Skip to Content

Rio de Luz

JUNE 7 - OCTOBER 20, 2002
RIO DE LUZ: Illuminating Mexico

80 Vintage & Contemporary Prints from the Permanent Collection

Two Texas arts celebrities — Bill Wittliff (acclaimed screenwriter, filmmaker and photographer) and Keith Carter (internationally recognized photographer and educator) — collaborated to curate this “best of the best” showcase of eighty Mexico-focused photographs from the Wittliff Gallery’s extensive holdings. Established in 1996 at the Alkek Library on the campus of Texas State University-San Marcos, the gallery continues to build its treasury of more than 7300 prints, and fosters one of the largest collections of contemporary Mexican photography in the state. Río de Luz makes its central Texas debut on June 7 after returning from the inaugural showing at the Art Museum of Southeast Texas in Beaumont.

Dedicated to the memory of Mariana Yampolsky, the SWT exhibit features several best-loved images by this world-renowned Chicago-born photographer, who emmigrated to Mexico in the 1940s and died there this past May at the age of 77. Río de Luz co-curator and founding donor of the Wittliff Gallery, Bill Wittliff is probably best known for his screenplays, counting among his credits the miniseries Lonesome Dove, and feature films Raggedy Man with Sissy Spacek, Barbarosa and Honeysuckle Rose with Willie Nelson, The Black Stallion, and The Perfect Storm. But he’s also a respected photographer, and currently works with cameras he rebuilt using a pinhole “lens.” A native Texan, Wittliff has been photographing neighboring Mexico for decades, and two of his haunting sepia-toned prints created with these tragaluces (“light swallowers”) can be seen in Río de Luz.

Award-winning educator Keith Carter, who holds the endowed Walles Chair of Art at Lamar University, has lived in Beaumont, Texas, since he was three years old. Even though he earned his living for many years as a commercial photographer, he has always “made art” for himself. Heralded as “a poet of the ordinary” by the Los Angeles Times, Carter’s luminous, wonder-filled photographs now tour widely in solo and group shows around the U.S. and abroad, and are included in such prestigious permanent collections as the Art Institute of Chicago, San Francisco Museum of Modern Art, and Museum of Fine Arts, Houston. Currently he photographs, teaches, and lectures all over the world. The Wittliff Gallery houses the major collection of Carter’s prints. 

Wittliff and Carter titled the show Río de Luz (“River of Light”) in tribute to the ground-breaking twenty-plus book series published in the 1980s by El Fondo de Cultura Económica in Mexico City—one of the most important works on Mexican photography ever compiled. The exhibit features images by twenty-seven renowned artists, many of whom are celebrated in the book series, including two of its founding editors, Pablo Ortiz Monasterio and Pedro Meyer, as well as Mexican photojournalists Nacho López and Héctor García, master of composition Lázaro Blanco, visual poet Graciela Iturbide, grand centenarian Manuel Álvarez Bravo, and reflective humanist Mariana Yampolsky, whose recent passing on May 2, 2002 was a great loss to the photographic world.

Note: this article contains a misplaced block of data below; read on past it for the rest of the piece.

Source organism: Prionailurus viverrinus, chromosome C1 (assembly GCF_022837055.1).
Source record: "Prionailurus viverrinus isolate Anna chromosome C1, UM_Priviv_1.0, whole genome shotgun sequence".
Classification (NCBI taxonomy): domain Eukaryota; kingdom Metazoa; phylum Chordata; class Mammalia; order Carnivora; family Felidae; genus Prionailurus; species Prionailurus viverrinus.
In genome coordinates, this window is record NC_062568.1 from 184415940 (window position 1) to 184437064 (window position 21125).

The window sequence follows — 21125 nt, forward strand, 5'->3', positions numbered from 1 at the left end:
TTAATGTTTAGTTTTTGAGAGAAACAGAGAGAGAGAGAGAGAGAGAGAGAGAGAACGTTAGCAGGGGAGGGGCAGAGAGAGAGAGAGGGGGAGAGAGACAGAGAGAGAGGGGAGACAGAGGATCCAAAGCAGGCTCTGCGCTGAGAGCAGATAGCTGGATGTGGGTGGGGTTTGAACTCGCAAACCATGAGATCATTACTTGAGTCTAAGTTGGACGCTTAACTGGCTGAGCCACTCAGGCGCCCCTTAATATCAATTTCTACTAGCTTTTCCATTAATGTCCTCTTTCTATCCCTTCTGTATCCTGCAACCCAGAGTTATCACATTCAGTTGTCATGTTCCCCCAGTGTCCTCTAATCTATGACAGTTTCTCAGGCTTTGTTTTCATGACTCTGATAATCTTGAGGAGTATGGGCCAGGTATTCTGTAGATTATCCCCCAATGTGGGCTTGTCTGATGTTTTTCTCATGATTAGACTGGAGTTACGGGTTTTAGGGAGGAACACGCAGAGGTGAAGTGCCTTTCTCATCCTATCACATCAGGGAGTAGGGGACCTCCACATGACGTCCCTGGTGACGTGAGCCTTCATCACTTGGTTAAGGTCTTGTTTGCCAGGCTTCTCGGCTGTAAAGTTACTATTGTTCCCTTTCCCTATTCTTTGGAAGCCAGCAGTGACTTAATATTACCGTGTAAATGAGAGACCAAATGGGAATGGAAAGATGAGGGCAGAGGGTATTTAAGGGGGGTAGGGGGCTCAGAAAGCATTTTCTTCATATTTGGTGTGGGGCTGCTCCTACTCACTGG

Ranging from vintage to contemporary, these 80 images illuminate for viewers all the richness that is Mexico: the diversity, dignity, and strength of its people, the drama of their social conflicts, the originality of their ceremonies, and the ineffable attraction and beauty of the contrasting landscapes in which they live. Río de Luz also demonstrates the current scope of the Wittliff Gallery’s collection, beginning with its oldest photograph, The Corpse of Emperor Maximilian, the executed Austrian Archduke who tried to rule Mexico on behalf of France in the 1860s. This 1867 albumen print by French photographer François Aubert shows the embalmed imperialist in his coffin dressed in full uniform, his empty sockets eerily set with glass eyes taken from a local statue of the Virgen de los Remedios.

Over a quarter of the Río de Luz photographs are gracing the walls of the Wittliff Gallery for the first time, having been framed and matted specifically for the show. Among them: Chapultepec Castle, Mexico City, circa 1904, an example of the fastidious, objective eye of Frida’s father, Guillermo Kahlo; Flor Garduño’s 1982 portrait of esteemed Mexican author Juan Rulfo, made two years before his death; Sebastião Salgado’s seemingly three-dimensional image of a dog “keeping vigil” in a candlelit cemetery as mourners float like ghosts in the background; and what some would call Manuel Álvarez Bravo’s most famous work, Obrero en huelga asesinado (Striking Worker Assassinated), taken in 1934.

Visitors to the Wittliff Gallery’s prior showing of don Manuel’s recent contemplative series Variaciones: 1995 to 1997 will enjoy returning to experience eleven of his greatest earlier works, including Retrato de lo eterno” (Portrait of the Eternal), La buena fama durmiendo (“ood Reputation Sleeping”, and the enigmatic “arábola óptica (Optical Parable), all shot in the 1930s.

In fact, the whole Río de Luz list of Latin American photographers reads like a “Who’s Who.” Also on view are works by Lola Álvarez Bravo, Yolanda Andrade, Manuel Carrillo, Marco Antonio Cruz, Maya Goded, Luis González Palma, Luis Márquez, Eniac Martínez Ulloa, Francisco Mata Rosas, Raúl Ortega, Antonio Reynoso, Gerardo Suter, and Antonio Turok. And the exhibit includes two images by famed painter-turned-photographer Henri Cartier-Bresson, whose first-ever photo exhibition was held in Mexico in 1935.